Review – Tiny Epic Pirates (Kickstarter Edition)

Tiny Epic Pirates (Kickstarter Edition). Gamelyn Games, 2021. Scott Almes, Designer. Chip Cole et al., Artists.

Tiny Epic Pirates logo

Since 2014, Gamelyn Games’ Tiny Epic series has gone out of its way to prove that you don’t need tons of flashy components and a huge, 10+ pound box to make a solid gameplay experience. In this time, Scott Almes and company have tackled just about every genre, from fantasy to western top sci-fi, and have covered many game mechanics, from programmable actions to worker placement to commodity speculation. Surprisingly, though, up until now, they hadn’t tackled a favorite genre amongst geeks and boardgamers alike: piracy on the high seas. In Tiny Epic Pirates, the genre finally finds a home port in the Tiny Epic series.

What’s Going On Here?

In Tiny Epic Pirates, you play as the captain of a pirate ship. Each player has a captain meeple, and 3-4 deckhand meeples that they assign to take on various tasks. Deckhand give you bonuses to some of your actions, or alternately, allow your captain to skip over an action on the “Action Wheel,” a rondel with randomly assigned action spaces. You use your actions and bonuses to discover booty, attack ships (both NPC merchant ships and other players’ pirate vessels), sell goods at the trading ports, pillage towns, and hire crew members that give you even more bonuses to take these actions.

But beware: the Naval Vessel is out to get you, as are your pirate opponents. The ultimate goal is to bury treasure at three different locations on the map. This task is made easier by hiring the aforementioned crew, as well as by gaining reputation by attacking other ships.

What’s good here?

Once again, Almes packs a lot of game into a tiny box. The 4×4 grid that makes the map is large enough that you’ll find yourself sailing all over the board to sell goods at one location, attack a ship at another, then return to a pirate’s cove to hide from the pursuing navy. The six actions on the action wheel give you a lot to consider, and many of the bonuses from crew members translate to bonus actions that trigger when specific actions are undertaken. For example, a crew member may give you a free attack action if you plunder on a turn, which means that strategically timing your plunder action to coincide with the arrival of a merchant ship is worthwhile. Seriously, the depth that such a small game provides is impressive.

Another great thing about Tiny Epic Pirates is the replayability. As I mentioned above, each player’s rondel’s actions are randomly placed at the beginning of the game, forcing you to change the way you prioritize some actions each game. The map is also randomized each game, as are the “discovery tokens,” or the booty you can find at each location. The crew members come from a randomized deck of cards, meaning your action bonuses will vary from game to game. Even the pirate cove spaces are random, meaning you may start in the corner of the board in one game, and in the center in the next game.

I also love the combat in Tiny Epic Pirates. It’s fairly simple: each player rolls 2-3 dice (based on the level of their infamy) and compares the numbers to numbers on their crew members. For each match, you score a hit. If one die matches 3 crew members, you score three hits. It’s pretty simple, but on top of that, the stakes of losing are pretty low. If you lose a combat, you merely assign one deckhand to the “repair” action, meaning that that deckhand provides no bonus until they are reassigned, AND you get a “sure shot token,” which allows you to change one die to a result of your choice in a future combat. The winner, however, gets to move up on their infamy track, which in turn provides even more bonuses. The rewards of victory outweigh the risks of defeat, so you are encouraged to combat and combat often.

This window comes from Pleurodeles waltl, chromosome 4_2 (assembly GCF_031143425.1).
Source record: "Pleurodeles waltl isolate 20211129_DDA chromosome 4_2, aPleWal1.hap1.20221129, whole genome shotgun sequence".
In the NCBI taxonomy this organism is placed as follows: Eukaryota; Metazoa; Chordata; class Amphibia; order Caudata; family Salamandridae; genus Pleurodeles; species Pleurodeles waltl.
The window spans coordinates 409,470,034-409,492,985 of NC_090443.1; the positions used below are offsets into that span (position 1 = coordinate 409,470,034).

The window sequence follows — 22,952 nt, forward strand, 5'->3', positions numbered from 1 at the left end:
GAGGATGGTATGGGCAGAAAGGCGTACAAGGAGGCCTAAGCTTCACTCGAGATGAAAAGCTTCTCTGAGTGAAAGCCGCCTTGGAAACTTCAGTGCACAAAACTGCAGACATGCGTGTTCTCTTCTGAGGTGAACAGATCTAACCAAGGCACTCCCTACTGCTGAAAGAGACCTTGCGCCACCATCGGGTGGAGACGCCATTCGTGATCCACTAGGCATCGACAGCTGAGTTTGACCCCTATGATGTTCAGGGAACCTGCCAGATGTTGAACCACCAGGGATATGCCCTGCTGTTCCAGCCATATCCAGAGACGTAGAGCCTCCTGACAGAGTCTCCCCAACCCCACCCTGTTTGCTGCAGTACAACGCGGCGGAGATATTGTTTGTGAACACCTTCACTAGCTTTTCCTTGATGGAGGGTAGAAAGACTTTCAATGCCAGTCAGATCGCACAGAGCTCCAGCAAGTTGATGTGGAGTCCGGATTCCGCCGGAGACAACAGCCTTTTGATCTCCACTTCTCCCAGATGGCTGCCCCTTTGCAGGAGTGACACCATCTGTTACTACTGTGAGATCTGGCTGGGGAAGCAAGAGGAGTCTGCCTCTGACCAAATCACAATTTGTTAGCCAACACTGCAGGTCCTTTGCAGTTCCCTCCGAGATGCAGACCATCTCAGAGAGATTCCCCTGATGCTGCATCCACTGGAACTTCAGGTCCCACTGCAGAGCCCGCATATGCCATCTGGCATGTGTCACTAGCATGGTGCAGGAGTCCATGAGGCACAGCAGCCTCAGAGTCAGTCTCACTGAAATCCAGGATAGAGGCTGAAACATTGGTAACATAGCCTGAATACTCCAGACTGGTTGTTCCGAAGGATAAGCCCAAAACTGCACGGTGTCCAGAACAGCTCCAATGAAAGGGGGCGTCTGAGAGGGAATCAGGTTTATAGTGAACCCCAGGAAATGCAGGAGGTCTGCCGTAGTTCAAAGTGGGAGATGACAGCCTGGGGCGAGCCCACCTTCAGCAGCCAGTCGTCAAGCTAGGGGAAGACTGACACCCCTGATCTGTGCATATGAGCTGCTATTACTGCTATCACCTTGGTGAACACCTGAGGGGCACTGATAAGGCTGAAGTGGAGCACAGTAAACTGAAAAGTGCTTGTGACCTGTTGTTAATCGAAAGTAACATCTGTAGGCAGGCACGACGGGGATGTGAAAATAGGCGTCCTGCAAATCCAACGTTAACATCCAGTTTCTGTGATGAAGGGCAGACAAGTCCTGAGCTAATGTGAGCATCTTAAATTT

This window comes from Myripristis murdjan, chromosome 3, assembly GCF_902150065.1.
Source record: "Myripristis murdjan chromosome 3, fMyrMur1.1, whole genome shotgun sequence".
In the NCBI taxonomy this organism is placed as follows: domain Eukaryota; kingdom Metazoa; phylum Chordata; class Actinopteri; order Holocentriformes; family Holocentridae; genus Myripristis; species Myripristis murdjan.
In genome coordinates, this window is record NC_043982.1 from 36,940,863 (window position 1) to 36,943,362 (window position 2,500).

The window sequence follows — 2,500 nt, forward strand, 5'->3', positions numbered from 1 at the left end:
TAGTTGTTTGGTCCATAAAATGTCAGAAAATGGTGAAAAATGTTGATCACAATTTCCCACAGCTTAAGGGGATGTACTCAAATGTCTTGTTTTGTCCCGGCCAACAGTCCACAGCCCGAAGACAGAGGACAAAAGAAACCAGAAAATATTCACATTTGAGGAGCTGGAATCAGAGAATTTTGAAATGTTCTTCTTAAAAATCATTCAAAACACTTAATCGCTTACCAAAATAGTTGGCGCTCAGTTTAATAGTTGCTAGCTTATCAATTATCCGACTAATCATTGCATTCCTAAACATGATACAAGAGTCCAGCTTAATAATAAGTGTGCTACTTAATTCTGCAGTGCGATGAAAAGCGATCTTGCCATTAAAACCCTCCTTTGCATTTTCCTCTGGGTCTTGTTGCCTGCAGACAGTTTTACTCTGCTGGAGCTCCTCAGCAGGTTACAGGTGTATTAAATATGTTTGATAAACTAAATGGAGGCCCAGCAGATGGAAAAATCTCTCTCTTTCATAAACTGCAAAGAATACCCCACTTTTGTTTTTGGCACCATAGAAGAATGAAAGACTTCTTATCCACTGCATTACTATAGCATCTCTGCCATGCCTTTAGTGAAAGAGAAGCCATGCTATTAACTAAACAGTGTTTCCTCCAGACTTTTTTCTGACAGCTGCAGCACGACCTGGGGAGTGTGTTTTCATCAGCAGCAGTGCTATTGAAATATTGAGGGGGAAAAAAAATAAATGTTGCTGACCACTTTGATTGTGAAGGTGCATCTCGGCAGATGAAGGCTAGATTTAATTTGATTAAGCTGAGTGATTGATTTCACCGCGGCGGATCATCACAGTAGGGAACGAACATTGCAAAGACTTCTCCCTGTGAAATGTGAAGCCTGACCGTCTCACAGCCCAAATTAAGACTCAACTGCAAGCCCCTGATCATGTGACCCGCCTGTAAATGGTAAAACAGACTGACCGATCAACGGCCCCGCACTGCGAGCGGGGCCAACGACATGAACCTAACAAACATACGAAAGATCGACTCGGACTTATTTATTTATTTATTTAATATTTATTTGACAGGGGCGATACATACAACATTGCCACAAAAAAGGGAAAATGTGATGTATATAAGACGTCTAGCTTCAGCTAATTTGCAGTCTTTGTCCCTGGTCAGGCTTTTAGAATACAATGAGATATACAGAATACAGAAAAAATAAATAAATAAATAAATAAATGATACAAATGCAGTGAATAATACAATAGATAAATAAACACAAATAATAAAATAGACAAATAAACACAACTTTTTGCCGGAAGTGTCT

What’s Not So Good?

A problem I ran into during my play was that I had goods that would sell for a lot of gold, but I got attacked by the Navy, and then lost another combat. Because I had to move my deckhands to repair, I was stuck moving at one map tile per turn. This meant that I limped back to port for a few turns to get rid of my goods while Em sailed around, attacking merchants and burying treasure. I pretty much knew I was going to lose from the 4th round, even though we still played many more rounds after that. And while I did start to catch up in the end, I was so far behind the 8 ball, surrounded by rough seas and the navy, that I felt kind of stuck.

Another criticism I have is that the only way to increase infamy is to attack other ships, and the first few times you attack the merchant ships don’t count. I feel like other actions, such as burying treasure or pillaging cities, might have been good ways to increase this track, thematically speaking. In our first play, I had only moved up once on this track, and Em moved up twice. I suspect that at higher player counts, this track will be more dynamic, but it was actually a very small part of our experience, and that was a shame.

What Do I Think?

Overall, I really like Tiny Epic Pirates. If I had to compare it to another game, I would say that it felt like a scaled back version of Gale Force Nine’s Firefly game with its variable crew members, pick-up-and-deliver mechanics, and NPC enemy following you at every turn. And Firefly is certainly a more immersive experience, but it also fills an entire table and takes, like, 1000 hours to set up. Tiny Epic Pirates is Firefly at a fraction of the time-and-space commitment, which means it will certainly get played more often.

8/10 victory points

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